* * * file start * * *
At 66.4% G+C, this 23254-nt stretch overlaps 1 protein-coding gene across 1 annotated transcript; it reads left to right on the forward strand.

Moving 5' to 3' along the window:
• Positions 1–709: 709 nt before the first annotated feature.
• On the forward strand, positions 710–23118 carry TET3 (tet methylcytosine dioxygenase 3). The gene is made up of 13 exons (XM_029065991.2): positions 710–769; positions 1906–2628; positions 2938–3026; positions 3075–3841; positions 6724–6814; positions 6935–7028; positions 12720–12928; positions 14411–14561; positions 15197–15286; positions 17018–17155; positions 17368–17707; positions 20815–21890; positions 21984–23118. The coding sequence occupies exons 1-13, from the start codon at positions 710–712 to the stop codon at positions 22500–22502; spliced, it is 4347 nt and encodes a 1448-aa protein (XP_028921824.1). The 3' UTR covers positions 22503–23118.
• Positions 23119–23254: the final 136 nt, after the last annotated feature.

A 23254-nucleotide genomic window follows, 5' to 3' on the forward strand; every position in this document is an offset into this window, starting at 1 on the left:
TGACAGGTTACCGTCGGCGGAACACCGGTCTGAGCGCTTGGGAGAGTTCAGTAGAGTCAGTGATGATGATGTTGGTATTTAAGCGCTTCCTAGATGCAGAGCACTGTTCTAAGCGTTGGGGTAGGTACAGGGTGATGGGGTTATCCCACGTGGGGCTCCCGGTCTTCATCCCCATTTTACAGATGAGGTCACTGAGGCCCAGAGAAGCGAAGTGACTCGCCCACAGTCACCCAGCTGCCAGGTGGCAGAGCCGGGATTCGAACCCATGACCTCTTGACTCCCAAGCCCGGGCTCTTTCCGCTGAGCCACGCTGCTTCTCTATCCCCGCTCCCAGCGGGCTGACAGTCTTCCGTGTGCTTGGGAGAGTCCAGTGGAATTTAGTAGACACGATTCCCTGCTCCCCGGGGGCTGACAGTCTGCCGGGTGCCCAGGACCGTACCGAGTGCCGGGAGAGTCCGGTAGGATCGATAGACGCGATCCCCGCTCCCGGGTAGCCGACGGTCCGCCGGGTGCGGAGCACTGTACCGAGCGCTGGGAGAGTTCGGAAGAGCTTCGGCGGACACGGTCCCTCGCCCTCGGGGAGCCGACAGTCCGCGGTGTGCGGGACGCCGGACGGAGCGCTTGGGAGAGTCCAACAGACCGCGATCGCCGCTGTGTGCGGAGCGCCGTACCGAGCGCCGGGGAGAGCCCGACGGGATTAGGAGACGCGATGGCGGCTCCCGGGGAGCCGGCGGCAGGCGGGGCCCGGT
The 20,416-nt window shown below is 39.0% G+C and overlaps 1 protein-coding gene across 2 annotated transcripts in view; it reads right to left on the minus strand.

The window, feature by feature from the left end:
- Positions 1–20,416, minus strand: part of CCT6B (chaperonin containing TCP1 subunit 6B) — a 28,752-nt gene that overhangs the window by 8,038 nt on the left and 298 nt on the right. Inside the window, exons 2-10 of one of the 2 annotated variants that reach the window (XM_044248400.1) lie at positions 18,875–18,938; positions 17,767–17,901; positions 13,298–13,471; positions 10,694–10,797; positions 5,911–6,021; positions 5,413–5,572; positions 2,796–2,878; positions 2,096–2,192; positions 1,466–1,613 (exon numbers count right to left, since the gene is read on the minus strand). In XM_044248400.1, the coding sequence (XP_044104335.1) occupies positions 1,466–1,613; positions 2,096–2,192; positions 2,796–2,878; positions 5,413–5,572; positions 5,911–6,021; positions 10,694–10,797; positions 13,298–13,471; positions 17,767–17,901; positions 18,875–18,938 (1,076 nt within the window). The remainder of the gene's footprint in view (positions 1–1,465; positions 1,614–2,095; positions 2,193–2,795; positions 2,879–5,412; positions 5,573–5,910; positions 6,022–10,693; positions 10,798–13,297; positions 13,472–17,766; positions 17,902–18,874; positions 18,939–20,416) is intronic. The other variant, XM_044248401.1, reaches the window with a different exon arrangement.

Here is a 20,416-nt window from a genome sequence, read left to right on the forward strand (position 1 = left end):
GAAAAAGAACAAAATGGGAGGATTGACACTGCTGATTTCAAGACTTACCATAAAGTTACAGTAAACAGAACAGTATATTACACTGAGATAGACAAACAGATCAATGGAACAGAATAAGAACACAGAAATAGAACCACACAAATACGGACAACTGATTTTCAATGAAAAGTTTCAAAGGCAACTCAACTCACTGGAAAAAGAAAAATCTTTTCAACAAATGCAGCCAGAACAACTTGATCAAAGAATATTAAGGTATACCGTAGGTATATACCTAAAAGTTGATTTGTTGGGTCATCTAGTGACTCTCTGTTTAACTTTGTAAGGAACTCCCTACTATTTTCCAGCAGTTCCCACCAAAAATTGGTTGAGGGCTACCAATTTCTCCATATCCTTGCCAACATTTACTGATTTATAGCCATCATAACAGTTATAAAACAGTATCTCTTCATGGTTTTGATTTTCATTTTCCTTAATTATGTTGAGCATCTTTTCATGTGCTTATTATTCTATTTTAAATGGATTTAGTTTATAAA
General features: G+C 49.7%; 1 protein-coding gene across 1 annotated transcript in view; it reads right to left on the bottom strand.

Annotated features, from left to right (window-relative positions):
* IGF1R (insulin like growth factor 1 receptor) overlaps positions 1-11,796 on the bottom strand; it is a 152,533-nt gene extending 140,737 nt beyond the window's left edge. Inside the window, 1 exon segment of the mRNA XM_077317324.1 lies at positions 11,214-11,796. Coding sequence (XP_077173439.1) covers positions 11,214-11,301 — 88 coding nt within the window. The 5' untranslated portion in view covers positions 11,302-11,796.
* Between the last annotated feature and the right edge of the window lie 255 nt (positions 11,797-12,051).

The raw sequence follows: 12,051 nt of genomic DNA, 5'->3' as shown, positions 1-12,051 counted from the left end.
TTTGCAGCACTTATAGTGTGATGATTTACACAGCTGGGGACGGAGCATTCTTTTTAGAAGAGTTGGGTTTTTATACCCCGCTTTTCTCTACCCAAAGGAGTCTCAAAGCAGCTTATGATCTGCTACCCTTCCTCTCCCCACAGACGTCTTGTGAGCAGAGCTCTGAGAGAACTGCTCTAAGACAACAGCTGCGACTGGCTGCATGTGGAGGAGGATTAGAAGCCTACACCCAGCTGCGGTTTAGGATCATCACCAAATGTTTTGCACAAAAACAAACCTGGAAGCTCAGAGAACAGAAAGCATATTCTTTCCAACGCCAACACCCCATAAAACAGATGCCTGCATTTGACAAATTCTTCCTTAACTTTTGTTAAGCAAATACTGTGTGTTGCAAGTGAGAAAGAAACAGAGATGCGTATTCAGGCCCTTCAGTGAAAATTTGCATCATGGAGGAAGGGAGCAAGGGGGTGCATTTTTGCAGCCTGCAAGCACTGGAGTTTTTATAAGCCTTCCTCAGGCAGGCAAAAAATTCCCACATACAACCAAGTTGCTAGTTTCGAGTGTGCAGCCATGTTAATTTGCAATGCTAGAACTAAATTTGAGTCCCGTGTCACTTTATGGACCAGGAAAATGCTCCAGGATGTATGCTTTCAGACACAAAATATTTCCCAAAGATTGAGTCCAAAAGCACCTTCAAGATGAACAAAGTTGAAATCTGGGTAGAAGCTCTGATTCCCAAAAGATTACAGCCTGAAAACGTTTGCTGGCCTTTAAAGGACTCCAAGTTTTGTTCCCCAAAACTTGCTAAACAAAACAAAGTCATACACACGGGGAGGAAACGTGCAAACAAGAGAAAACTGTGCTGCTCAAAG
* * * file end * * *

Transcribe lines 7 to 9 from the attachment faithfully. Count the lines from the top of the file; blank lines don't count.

TGACAGGTTACCGTCGGCGGAACACCGGTCTGAGCGCTTGGGAGAGTTCAGTAGAGTCAGTGATGATGATGTTGGTATTTAAGCGCTTCCTAGATGCAGAGCACTGTTCTAAGCGTTGGGGTAGGTACAGGGTGATGGGGTTATCCCACGTGGGGCTCCCGGTCTTCATCCCCATTTTACAGATGAGGTCACTGAGGCCCAGAGAAGCGAAGTGACTCGCCCACAGTCACCCAGCTGCCAGGTGGCAGAGCCGGGATTCGAACCCATGACCTCTTGACTCCCAAGCCCGGGCTCTTTCCGCTGAGCCACGCTGCTTCTCTATCCCCGCTCCCAGCGGGCTGACAGTCTTCCGTGTGCTTGGGAGAGTCCAGTGGAATTTAGTAGACACGATTCCCTGCTCCCCGGGGGCTGACAGTCTGCCGGGTGCCCAGGACCGTACCGAGTGCCGGGAGAGTCCGGTAGGATCGATAGACGCGATCCCCGCTCCCGGGTAGCCGACGGTCCGCCGGGTGCGGAGCACTGTACCGAGCGCTGGGAGAGTTCGGAAGAGCTTCGGCGGACACGGTCCCTCGCCCTCGGGGAGCCGACAGTCCGCGGTGTGCGGGACGCCGGACGGAGCGCTTGGGAGAGTCCAACAGACCGCGATCGCCGCTGTGTGCGGAGCGCCGTACCGAGCGCCGGGGAGAGCCCGACGGGATTAGGAGACGCGATGGCGGCTCCCGGGGAGCCGGCGGCAGGCGGGGCCCGGT
The 20,416-nt window shown below is 39.0% G+C and overlaps 1 protein-coding gene across 2 annotated transcripts in view; it reads right to left on the minus strand.

The window, feature by feature from the left end: